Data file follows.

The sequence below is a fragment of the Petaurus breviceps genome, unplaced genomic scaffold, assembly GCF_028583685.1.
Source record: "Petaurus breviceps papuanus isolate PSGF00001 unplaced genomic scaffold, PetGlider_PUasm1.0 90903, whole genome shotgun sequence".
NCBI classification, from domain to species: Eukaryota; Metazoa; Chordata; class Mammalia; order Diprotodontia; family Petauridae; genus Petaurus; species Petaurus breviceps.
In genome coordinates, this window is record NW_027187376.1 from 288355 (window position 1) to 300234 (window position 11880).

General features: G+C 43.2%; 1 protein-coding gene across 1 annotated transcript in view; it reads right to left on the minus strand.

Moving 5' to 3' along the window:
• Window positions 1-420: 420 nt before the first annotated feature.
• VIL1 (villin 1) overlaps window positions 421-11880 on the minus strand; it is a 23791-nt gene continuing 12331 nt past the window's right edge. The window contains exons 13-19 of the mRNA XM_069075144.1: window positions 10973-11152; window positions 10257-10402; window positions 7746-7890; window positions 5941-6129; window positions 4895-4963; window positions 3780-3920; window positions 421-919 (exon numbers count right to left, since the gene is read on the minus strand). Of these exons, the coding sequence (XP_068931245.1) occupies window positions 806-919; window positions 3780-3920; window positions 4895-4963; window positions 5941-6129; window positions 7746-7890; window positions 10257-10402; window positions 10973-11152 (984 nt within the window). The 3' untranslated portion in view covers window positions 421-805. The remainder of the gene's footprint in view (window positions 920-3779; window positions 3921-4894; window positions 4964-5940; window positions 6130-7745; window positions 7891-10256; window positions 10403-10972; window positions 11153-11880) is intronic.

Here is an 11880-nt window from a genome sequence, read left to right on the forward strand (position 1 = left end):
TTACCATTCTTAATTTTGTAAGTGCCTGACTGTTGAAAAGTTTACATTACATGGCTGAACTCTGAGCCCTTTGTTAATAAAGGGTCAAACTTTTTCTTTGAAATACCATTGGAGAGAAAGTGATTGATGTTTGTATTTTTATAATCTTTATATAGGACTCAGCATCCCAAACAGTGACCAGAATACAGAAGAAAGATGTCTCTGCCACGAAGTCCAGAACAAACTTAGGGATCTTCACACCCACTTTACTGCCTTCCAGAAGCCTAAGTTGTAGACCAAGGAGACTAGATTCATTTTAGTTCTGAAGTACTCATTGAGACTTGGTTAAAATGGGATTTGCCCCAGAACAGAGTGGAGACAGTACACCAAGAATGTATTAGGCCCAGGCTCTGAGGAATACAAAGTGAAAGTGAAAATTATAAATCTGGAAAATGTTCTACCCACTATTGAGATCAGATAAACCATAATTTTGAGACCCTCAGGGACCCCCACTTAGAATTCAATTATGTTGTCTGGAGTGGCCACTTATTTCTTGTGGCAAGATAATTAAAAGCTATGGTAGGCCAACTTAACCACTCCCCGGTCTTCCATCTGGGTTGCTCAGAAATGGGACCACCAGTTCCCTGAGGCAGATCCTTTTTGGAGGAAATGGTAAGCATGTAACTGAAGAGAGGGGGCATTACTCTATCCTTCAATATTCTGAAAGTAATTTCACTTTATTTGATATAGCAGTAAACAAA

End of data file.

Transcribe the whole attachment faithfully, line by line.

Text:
The sequence below is a fragment of the Petaurus breviceps genome, unplaced genomic scaffold, assembly GCF_028583685.1.
Source record: "Petaurus breviceps papuanus isolate PSGF00001 unplaced genomic scaffold, PetGlider_PUasm1.0 90903, whole genome shotgun sequence".
NCBI classification, from domain to species: Eukaryota; Metazoa; Chordata; class Mammalia; order Diprotodontia; family Petauridae; genus Petaurus; species Petaurus breviceps.
In genome coordinates, this window is record NW_027187376.1 from 288355 (window position 1) to 300234 (window position 11880).

General features: G+C 43.2%; 1 protein-coding gene across 1 annotated transcript in view; it reads right to left on the minus strand.

Moving 5' to 3' along the window:
• Window positions 1-420: 420 nt before the first annotated feature.
• VIL1 (villin 1) overlaps window positions 421-11880 on the minus strand; it is a 23791-nt gene continuing 12331 nt past the window's right edge. The window contains exons 13-19 of the mRNA XM_069075144.1: window positions 10973-11152; window positions 10257-10402; window positions 7746-7890; window positions 5941-6129; window positions 4895-4963; window positions 3780-3920; window positions 421-919 (exon numbers count right to left, since the gene is read on the minus strand). Of these exons, the coding sequence (XP_068931245.1) occupies window positions 806-919; window positions 3780-3920; window positions 4895-4963; window positions 5941-6129; window positions 7746-7890; window positions 10257-10402; window positions 10973-11152 (984 nt within the window). The 3' untranslated portion in view covers window positions 421-805. The remainder of the gene's footprint in view (window positions 920-3779; window positions 3921-4894; window positions 4964-5940; window positions 6130-7745; window positions 7891-10256; window positions 10403-10972; window positions 11153-11880) is intronic.

Here is an 11880-nt window from a genome sequence, read left to right on the forward strand (position 1 = left end):
TTACCATTCTTAATTTTGTAAGTGCCTGACTGTTGAAAAGTTTACATTACATGGCTGAACTCTGAGCCCTTTGTTAATAAAGGGTCAAACTTTTTCTTTGAAATACCATTGGAGAGAAAGTGATTGATGTTTGTATTTTTATAATCTTTATATAGGACTCAGCATCCCAAACAGTGACCAGAATACAGAAGAAAGATGTCTCTGCCACGAAGTCCAGAACAAACTTAGGGATCTTCACACCCACTTTACTGCCTTCCAGAAGCCTAAGTTGTAGACCAAGGAGACTAGATTCATTTTAGTTCTGAAGTACTCATTGAGACTTGGTTAAAATGGGATTTGCCCCAGAACAGAGTGGAGACAGTACACCAAGAATGTATTAGGCCCAGGCTCTGAGGAATACAAAGTGAAAGTGAAAATTATAAATCTGGAAAATGTTCTACCCACTATTGAGATCAGATAAACCATAATTTTGAGACCCTCAGGGACCCCCACTTAGAATTCAATTATGTTGTCTGGAGTGGCCACTTATTTCTTGTGGCAAGATAATTAAAAGCTATGGTAGGCCAACTTAACCACTCCCCGGTCTTCCATCTGGGTTGCTCAGAAATGGGACCACCAGTTCCCTGAGGCAGATCCTTTTTGGAGGAAATGGTAAGCATGTAACTGAAGAGAGGGGGCATTACTCTATCCTTCAATATTCTGAAAGTAATTTCACTTTATTTGATATAGCAGTAAACAAA